7) The Clash – London Calling: This album got me through the lowest, darkest time of my life. I’ve obviously no wish to go into details here about that time but if anyone tells you that music isn’t therapy? Tell them they’re are talking out of their fucking arse and are not to be trusted!

In contrast, there are one or two records from that time that I find very difficult to listen to.

The power of music? You’d better believe it tiger and this particular album really was a lifebelt for me during that time.

The tracks on the album?…. It’s the Clash!…. It’s London Calling!…. What? Do people really need to be told how good an album this is? Bloody Heathens!

Next up for Angelic Upstarts is North East Calling at Northumbria University on 30th September 2017.

A full line up including Cockney Rejects, Anti Nowhere League, Ruts DC and from Tyneside, Gimp Fist and Panic Report.  

Recommended: WILL BINKS July 7th 2017 – MARTIN POPOFF July 12th 2017 – JOHN HESTON August 3rd 2017 – NEIL ARMSTRONG August 11th 2017 – COLIN SMOULT  August 29th 2017 -– TONY HIGGINS October 11th 2017 – VINCE HIGH December 11th 2017.

Vinyl Junkies into by Gary Alikivi 2017.

DEATH OR GLORY – interview with Danny McCormack bassist The Main Grains/The Wildhearts

I’m with Danny at his home in Newcastle and notice a black and white photo on the sitting room wall, it’s a picture of The Garricks Head pub in South Shields… ‘Yeah my Grandma Pat used to have it’.

I remembered I had my first drink there when I was 16 year old. A pint of McKewan’s Scotch, after the first drink the froth covered the caterpillar growing on my top lip…

‘Yes, it was a great pub sadly not there now. She used to have regular lock-in’s, the punters staying behind after hours for a few more drinks.

A bloke with an accordion would be in, there was a piano player in the corner, and we’d all be singing along with them. Smokey tunes, great times and wild night’s, yes, I can remember all that’.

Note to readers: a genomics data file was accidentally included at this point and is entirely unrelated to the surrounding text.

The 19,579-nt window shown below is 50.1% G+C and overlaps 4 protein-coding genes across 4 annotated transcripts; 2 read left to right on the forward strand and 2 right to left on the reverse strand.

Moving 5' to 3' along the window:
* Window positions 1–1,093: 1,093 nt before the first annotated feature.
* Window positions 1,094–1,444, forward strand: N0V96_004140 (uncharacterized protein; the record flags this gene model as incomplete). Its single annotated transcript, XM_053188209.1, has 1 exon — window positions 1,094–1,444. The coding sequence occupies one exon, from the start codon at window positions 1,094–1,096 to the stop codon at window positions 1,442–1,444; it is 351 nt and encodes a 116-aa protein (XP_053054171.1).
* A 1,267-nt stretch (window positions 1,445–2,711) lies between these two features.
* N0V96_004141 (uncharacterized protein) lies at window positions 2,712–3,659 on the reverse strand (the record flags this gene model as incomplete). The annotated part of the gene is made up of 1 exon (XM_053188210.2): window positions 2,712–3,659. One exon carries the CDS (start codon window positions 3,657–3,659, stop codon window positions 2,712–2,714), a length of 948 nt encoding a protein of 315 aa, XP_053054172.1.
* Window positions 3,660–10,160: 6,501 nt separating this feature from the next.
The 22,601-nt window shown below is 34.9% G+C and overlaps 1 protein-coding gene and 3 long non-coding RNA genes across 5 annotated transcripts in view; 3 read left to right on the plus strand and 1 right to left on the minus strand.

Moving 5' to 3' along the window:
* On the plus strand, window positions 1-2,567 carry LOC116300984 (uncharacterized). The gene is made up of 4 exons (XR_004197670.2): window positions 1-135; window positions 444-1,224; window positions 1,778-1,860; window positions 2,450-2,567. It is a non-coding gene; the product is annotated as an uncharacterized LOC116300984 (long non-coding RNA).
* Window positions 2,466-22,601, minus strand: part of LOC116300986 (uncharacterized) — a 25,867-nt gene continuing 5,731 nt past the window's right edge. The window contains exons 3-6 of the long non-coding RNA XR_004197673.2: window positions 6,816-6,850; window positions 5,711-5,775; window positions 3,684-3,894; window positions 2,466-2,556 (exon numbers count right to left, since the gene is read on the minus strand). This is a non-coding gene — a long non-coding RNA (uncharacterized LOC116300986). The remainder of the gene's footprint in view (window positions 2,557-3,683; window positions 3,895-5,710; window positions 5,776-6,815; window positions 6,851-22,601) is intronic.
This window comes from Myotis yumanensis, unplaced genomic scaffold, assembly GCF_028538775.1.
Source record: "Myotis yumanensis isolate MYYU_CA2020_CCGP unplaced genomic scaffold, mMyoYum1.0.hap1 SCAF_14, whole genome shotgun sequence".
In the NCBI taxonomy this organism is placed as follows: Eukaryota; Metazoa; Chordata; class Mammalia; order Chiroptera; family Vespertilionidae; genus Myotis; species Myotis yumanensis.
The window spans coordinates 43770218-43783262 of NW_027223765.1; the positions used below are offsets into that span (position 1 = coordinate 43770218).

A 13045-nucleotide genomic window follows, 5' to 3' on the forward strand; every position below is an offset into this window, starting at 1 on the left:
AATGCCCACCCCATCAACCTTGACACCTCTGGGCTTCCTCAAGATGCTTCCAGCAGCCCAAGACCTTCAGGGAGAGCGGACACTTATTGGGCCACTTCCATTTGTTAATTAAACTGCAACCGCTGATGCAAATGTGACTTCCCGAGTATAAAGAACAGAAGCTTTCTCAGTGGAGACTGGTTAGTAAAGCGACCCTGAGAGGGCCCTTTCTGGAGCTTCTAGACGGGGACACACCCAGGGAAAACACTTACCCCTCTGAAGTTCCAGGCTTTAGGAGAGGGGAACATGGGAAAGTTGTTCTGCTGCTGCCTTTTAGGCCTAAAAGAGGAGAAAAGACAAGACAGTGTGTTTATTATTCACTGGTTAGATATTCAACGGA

When living in London Danny McCormack was a member of The Wildhearts. During their commercial peak in the nineties, they recorded four albums with their second release P.H.U.Q entering the album charts at no.6.

The band also released a bucket load of top 30 singles, and they appeared on British tv music programme Top of the Pops,

and had support slots with Manic Street Preachers, Guns n Roses and AC/DC, they also toured America and Japan.

Danny went on to form The Yo Yos and recorded one album, toured the UK, Europe and Japan then split in 2000.

Since returning North in 2003 he has re-joined and left The Wildhearts several times, played with Dog’s D’Armour and with his younger brother Chris in Three Colours Red. The Yo Yos also made a brief comeback.

Those are just edited highlight’s of his life in rock n roll. But bringing the story up to date Danny has a new band – The Main Grains.

Before meeting up I checked out some of their music and watched a video for ‘Unscrewed’. I thought it had a Ramones/End of the Century/ Phil Spector feel to it…
’Yes it’s our nod to Phil Spector in a way. The Main Grains are JJ on guitar, Ginna on drums and Ben on guitar with me on bass and vocals.

They are Yorkshire lads so they come up to Gateshead where we rehearse. When we first got together it all fit in place, the playing is tight. That’s what you want.

We record the old fashioned way, idea’s on an acoustic first, then get in a room together to rehearse. Bounce idea’s off each other. We need the spark, the energy for it to come together. This time we are doing it ourselves.

We’ve had no record company input. So never signed anything, we own our own music. We make our own decisions and plenty people are coming to the gig’s, so we are doing something right.

We will work with promoters to put together a few more gig’s but we are in control, we’ll choose when we want to record and gig’.


Punk was a big influence in your life, can you remember where you first heard it ?

‘The jukebox man would come around to my grandma’s pub and say ‘Pat what do you want on the jukebox this week ? She said ‘All my usual’s you know the Patsy Cline stuff, but none of that punk rock music there’s far too much fucking swearing in it haha’.

My ear’s pricked up like devils horn’s. What’s punk rock ? Then I heard the Pistol’s, Damned, Clash and just loved it. They absolutely blew my mind. I used to play them at low volume so my mother couldn’t hear the swearing.